CHICAGO — Moody's Investors Service warned this week that last week's flooding across central Iowa could have negative credit implications for the hardest-hit towns.
The triple-A rated city of Ames, its school district, and nearby colleges and universities bear the biggest brunt, Moody's said.
The rating agency has not taken any rating actions on the six affected credits.
Analysts noted that in a similar case, Grand Forks, N.D., ultimately saw its fiscal profile strengthened as it underwent a period of growth from rebuilding efforts after a devastating 1997 flood.
In addition, federal aid to local Iowa towns could offset the most immediate fiscal stress.
"Immediate credit pressure is caused by overtime payment for relief workers, repairs, and clean-up at a time of drastically reduced sales tax revenues and fees," analyst Edward Damutz wrote in the comment, which was part of Moody's weekly credit outlook.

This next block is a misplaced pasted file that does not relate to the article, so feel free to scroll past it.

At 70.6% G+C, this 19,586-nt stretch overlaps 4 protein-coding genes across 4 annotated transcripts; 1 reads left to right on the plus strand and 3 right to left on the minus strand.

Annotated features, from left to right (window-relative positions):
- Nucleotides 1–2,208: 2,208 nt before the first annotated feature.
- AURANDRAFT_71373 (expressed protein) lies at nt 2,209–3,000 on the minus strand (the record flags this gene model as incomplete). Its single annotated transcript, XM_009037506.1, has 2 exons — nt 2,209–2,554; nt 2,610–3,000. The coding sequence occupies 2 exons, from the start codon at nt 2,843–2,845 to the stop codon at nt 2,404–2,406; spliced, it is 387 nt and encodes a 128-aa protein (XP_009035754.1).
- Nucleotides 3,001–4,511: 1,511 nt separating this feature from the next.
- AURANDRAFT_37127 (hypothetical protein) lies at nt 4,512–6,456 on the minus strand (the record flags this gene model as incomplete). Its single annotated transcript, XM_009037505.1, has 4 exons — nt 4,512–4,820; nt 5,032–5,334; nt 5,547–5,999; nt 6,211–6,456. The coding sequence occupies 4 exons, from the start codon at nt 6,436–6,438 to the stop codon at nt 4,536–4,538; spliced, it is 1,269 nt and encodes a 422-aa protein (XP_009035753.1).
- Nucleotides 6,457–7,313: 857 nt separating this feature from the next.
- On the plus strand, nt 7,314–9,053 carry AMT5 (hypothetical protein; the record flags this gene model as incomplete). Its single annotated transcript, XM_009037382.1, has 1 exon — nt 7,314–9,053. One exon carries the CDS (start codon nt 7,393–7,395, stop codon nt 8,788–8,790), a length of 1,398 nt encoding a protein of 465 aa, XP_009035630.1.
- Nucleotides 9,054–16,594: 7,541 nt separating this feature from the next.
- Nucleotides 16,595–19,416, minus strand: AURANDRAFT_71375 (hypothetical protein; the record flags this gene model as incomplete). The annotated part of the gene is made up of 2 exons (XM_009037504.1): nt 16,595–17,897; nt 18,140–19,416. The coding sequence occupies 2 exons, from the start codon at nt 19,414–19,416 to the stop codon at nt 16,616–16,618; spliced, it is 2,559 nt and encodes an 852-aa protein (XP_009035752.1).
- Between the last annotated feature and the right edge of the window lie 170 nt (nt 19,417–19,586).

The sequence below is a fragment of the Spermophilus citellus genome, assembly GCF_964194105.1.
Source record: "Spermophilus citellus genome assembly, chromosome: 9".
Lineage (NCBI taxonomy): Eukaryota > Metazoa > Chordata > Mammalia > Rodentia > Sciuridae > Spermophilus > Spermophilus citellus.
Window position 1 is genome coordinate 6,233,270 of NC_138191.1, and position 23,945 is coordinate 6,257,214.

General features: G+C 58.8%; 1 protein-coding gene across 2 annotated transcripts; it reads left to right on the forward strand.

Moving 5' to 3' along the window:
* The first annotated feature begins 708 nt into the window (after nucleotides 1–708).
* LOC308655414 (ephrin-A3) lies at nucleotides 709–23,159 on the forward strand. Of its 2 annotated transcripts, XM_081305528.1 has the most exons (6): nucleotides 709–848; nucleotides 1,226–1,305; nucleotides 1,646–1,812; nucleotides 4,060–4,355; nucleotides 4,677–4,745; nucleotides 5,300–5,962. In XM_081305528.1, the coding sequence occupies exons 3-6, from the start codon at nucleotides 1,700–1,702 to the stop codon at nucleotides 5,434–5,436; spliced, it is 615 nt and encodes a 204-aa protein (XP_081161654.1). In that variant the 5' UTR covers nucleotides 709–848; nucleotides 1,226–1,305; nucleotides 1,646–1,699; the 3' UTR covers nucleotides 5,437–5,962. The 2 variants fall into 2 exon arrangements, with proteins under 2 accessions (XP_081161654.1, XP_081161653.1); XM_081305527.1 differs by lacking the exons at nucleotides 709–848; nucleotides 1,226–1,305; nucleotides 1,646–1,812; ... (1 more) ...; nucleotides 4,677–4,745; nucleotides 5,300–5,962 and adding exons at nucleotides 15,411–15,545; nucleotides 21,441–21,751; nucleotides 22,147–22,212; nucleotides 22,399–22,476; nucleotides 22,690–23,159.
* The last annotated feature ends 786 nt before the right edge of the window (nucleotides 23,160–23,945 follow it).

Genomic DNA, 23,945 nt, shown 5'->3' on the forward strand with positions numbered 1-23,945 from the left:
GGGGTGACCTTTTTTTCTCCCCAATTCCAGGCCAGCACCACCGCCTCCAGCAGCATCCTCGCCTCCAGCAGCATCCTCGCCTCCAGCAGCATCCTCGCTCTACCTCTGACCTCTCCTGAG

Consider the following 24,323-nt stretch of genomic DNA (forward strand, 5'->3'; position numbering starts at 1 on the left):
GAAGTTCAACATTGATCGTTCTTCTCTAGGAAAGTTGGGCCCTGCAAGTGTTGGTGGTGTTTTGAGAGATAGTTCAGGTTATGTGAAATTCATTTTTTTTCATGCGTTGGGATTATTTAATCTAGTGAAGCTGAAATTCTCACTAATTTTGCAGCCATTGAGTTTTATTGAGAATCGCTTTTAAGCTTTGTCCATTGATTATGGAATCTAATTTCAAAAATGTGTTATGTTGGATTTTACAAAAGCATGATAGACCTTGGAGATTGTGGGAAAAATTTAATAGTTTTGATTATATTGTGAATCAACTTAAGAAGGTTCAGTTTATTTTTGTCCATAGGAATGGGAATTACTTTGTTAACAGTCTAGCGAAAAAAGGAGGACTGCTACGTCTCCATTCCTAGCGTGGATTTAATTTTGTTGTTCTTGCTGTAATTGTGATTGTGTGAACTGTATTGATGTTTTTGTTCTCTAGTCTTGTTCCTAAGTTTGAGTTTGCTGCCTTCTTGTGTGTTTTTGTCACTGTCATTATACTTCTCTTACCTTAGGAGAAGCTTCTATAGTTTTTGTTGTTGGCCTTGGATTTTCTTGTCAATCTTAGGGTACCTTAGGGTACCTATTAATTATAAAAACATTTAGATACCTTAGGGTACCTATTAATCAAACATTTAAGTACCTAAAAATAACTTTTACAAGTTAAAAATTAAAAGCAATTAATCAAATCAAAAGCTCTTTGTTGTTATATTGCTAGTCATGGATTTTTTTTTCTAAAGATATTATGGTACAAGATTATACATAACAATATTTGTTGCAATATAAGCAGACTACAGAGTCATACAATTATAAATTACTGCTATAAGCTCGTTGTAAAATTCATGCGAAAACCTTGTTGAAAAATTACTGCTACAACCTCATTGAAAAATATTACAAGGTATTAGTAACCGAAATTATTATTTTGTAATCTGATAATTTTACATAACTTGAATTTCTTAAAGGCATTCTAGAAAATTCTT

"Potential credit stresses are reduced sales taxes and issuer inability to provide services and generate revenue from a damaged tax base. Favorably, there are no looming debt service payment dates for several months."
Ames and other parts of the state suffered severe flooding last week after three days and nights of heavy rain caused creeks and rivers to overflow. The city was forced to shut down its water system after the main water main broke, leaving residents without drinking water for several days, according to reports.
In addition to Ames, the other credits rated by Moody's that could be affected are Story County, the Ames Community School District, Iowa State University, Des Moines Area Community College, and Boone County.